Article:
King of cool continues to rule
UCSD's Quincy Troupe hosts multi-media tribute to Miles
Village News ‹ May 30, 2001

As Miles Davis' anointed successor, Wallace Roney is an ideal trumpet player for "Portrait of Miles: A 75th Birthday Tribute" two evenings of concerts and presentations hosted by California Center for the Arts, Escondido on Friday, June 1, and Saturday, June 2.

For the best part of two years the event has developed organically as the brainchild of the Center's director of performing arts, Randy Vogel. In the last 15 months UCSD's Prof. Quincy Troupe has played a key role. The Quincy Troupe project culminates at 8 p.m. Friday night in a multi-media presentation of film and clips entitled "From Kinda Blue to Bitches Brew."

Roney will be among the panel of Davis alumni participating, as will bass clarinetist Bennie Maupin. "Whoever heard of a bass clarinet playing jazz before 'Bitches Brew'?" asked Vogel, to emphasize one of the significant occasions Davis had transformed music for posterity.

When Roney was 23, already established as a former child prodigy and Jazz Messenger, he was sitting-in at Davis' rehearsals. "I was hanging around with him. If Miles showed up late I used to be in there playing," Roney said.

Eight years later Davis invited Roney to perform with him in the 1991 Montreux Jazz Festival concert of Gil Evans arrangements. "He asked me because he liked me," Roney said. "And because I was his protégé anyway."

But Davis was so ill that death was only months away. Some say it was because his powers were declining that he needed the younger man's help with the more demanding passages.

With benefit of ten years' hindsight Roney insists this was not obvious. "I didn't know that. We had a great time," Roney said. "He looked really great. One time he had to stop to rest but, I mean, he was 65 years old, and you do rest when you're 65."

And yet Davis' music will not rest, even on what would have been the innovator's 75th birthday. To be retrospective would present no challenge. The recordings are available as digitally remastered CDs.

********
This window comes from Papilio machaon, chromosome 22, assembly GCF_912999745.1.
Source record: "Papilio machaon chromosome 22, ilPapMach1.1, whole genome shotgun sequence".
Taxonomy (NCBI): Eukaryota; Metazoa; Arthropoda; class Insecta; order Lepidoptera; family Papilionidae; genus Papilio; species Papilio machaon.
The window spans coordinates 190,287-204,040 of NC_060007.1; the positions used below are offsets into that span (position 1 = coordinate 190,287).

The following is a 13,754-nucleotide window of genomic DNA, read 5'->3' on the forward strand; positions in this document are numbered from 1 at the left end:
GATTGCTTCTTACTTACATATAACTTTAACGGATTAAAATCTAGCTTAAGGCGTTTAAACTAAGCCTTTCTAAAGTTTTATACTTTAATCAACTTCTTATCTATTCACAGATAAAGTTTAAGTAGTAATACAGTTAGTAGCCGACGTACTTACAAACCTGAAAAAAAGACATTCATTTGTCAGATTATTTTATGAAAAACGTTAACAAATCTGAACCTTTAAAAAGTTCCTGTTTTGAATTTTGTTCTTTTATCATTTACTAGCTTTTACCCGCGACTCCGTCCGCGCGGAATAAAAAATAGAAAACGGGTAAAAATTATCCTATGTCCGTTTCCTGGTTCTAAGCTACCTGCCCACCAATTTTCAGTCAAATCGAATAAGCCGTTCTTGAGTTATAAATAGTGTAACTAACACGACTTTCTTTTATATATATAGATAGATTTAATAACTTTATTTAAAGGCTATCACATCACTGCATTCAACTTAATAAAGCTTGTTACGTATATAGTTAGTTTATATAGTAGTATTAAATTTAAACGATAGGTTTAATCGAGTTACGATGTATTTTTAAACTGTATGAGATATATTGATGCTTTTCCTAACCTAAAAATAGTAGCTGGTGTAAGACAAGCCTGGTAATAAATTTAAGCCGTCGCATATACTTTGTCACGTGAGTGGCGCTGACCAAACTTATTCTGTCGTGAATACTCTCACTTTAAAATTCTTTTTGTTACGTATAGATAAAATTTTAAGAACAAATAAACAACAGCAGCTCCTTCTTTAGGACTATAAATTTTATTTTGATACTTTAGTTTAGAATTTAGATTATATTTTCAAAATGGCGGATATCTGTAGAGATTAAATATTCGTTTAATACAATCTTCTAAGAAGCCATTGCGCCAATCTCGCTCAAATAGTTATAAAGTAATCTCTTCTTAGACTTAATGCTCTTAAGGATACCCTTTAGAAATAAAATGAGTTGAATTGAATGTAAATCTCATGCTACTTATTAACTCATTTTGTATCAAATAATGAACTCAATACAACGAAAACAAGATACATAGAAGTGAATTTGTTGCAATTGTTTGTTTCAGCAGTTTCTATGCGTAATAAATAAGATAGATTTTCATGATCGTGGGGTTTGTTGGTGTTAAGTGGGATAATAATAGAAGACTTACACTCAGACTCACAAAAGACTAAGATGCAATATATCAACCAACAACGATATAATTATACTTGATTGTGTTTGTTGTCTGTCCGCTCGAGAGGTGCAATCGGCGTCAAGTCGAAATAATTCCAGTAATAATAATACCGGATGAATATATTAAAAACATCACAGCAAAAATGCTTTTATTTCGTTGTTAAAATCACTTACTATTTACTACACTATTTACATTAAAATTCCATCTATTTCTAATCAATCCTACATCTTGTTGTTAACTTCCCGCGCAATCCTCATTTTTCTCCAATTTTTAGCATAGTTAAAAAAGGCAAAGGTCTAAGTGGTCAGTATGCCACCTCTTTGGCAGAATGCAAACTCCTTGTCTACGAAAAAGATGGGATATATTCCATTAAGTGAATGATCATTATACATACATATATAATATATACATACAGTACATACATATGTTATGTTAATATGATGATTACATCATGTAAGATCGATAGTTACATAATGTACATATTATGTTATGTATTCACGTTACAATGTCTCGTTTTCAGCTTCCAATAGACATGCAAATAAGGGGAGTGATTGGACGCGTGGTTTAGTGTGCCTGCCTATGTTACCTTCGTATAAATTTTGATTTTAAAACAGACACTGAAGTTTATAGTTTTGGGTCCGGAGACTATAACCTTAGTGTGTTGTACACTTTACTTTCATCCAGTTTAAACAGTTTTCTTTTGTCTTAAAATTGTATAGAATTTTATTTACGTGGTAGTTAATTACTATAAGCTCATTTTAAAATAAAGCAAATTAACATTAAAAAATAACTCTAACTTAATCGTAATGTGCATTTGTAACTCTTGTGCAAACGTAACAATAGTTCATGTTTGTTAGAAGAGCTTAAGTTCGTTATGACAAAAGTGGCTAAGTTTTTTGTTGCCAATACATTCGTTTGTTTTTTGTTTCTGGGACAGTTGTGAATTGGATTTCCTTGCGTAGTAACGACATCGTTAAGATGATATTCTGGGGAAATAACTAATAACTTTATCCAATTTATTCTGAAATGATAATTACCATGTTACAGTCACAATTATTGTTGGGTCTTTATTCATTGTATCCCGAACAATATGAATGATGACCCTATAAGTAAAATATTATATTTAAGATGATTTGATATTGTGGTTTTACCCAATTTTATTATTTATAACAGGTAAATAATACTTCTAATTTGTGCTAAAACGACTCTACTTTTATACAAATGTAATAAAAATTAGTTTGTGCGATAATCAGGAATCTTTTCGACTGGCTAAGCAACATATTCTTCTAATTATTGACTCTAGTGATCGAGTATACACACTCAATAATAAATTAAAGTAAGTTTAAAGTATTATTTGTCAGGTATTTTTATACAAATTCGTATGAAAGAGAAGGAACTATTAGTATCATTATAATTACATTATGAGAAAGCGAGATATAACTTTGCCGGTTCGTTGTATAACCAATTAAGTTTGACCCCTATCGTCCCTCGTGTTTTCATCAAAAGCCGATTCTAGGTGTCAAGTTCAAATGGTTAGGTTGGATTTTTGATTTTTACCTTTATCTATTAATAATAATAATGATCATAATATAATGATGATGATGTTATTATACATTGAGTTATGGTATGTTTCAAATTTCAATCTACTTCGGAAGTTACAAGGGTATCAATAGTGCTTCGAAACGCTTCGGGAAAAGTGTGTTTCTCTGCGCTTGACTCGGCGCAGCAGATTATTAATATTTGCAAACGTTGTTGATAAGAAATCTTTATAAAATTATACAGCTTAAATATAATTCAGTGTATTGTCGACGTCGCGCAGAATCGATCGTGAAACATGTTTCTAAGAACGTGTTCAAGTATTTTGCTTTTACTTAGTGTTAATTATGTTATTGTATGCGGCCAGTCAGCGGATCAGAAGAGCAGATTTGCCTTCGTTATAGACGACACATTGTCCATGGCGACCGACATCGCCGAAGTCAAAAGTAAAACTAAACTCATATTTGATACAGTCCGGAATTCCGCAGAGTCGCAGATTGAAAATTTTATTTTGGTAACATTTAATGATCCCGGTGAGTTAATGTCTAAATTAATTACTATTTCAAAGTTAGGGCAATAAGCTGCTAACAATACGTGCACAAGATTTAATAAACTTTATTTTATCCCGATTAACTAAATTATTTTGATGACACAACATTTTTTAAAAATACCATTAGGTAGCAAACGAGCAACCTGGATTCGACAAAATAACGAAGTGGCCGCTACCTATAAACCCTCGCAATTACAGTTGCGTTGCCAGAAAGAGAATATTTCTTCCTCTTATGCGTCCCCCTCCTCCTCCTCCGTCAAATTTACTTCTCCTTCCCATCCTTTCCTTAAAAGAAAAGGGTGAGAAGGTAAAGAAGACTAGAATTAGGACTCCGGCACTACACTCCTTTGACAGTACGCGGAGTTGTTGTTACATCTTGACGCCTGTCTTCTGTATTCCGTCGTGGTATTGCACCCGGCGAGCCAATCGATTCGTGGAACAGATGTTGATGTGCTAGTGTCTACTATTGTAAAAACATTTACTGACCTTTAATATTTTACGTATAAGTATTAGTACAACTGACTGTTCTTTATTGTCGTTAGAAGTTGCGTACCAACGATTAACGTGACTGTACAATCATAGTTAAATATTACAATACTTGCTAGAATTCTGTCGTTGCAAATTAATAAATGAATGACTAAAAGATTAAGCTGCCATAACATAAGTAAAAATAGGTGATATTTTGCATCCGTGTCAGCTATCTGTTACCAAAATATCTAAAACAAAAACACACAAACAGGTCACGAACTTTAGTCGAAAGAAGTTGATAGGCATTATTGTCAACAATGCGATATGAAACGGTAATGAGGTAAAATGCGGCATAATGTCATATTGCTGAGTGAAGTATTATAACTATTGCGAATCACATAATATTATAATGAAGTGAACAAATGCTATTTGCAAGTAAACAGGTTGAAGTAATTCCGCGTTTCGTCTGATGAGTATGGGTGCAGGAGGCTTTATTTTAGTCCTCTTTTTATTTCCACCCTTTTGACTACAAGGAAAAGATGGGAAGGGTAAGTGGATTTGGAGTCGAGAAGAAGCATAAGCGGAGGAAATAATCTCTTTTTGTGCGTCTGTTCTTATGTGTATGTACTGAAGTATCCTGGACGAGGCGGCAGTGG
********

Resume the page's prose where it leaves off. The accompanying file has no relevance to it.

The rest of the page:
Davis alumnus John McLaughlin happened to ask Vogel: "What do you want to accomplish, musically?" And, inspired by that remark, Vogel resolved that a celebration of Miles Davis' music should have a progressive dynamic.

This is the thinking behind the all-star concert slated for the Saturday evening when Roney will lead such distinguished Miles Davis alumni as: Gary Bartz (alto-sax); Adam Holtzman (keyboards); Lenny White (drums); Buster Williams (bass); and Benny Maupin (bass-clarinet) and Patrice Rushen (keyboards).

"People see this band and they can see Miles' band there," Roney said. "But these are the most creative artists in the world today and they're still willing to play creative music."

With the exception of Rushen, these are all musicians Roney normally counts as his band members. But he acknowledged that at the Escondido concert they will place more emphasis on the Davis legacy than they normally would when gigging their own material. However, "Even in my band I feel like Miles is my mentor," he said. "So every time I pick up my horn it's like a tribute anyway."

Roney dismissed any suggestion that his career was overshadowed by his mentor. "I don't like none of that. If I lived in his shadow, then he must have lived in Dizzy Gillespie's shadow," he said. "I'm playing music. I'm taking the best that I learned from him and I'm trying to play."

The Museum of Making Music will curate an exhibition of Miles Davis memorabilia to be on display in the lobby of The Center's Concert Hall on both days of the event. On both evenings the Center will host San Diego downtown jazz café, Dizzy's, as Dizzy's North to stage outdoor late-night jam sessions from 10 p.m. On Friday This will feature the Mikan Zlatkovich Trio with Gilbert Castellanos and, on Saturday, Joe Marillo.

Tickets are $24 for "From Kinda Blue to Bitches Brew" hosted by Quincy Troupe (Friday, June 1). Tickets for the all-star concert (Saturday, June 2) are $25, $35 and $45. Both events will be in the Concert Hall. A Weekend Jazz Pass (admission to both dates) offers a 10% discount over individual ticket prices: e.g. $43, $53, and $63.

Book by phone at 1-800-98TICKET (1-800-988-4253); or through Ticketmaster at (619) 220-TIXS, and online at artcenter.org. For more information, call 1-800-98TICKET (1-800-988-4253), or browse www.artcenter.org.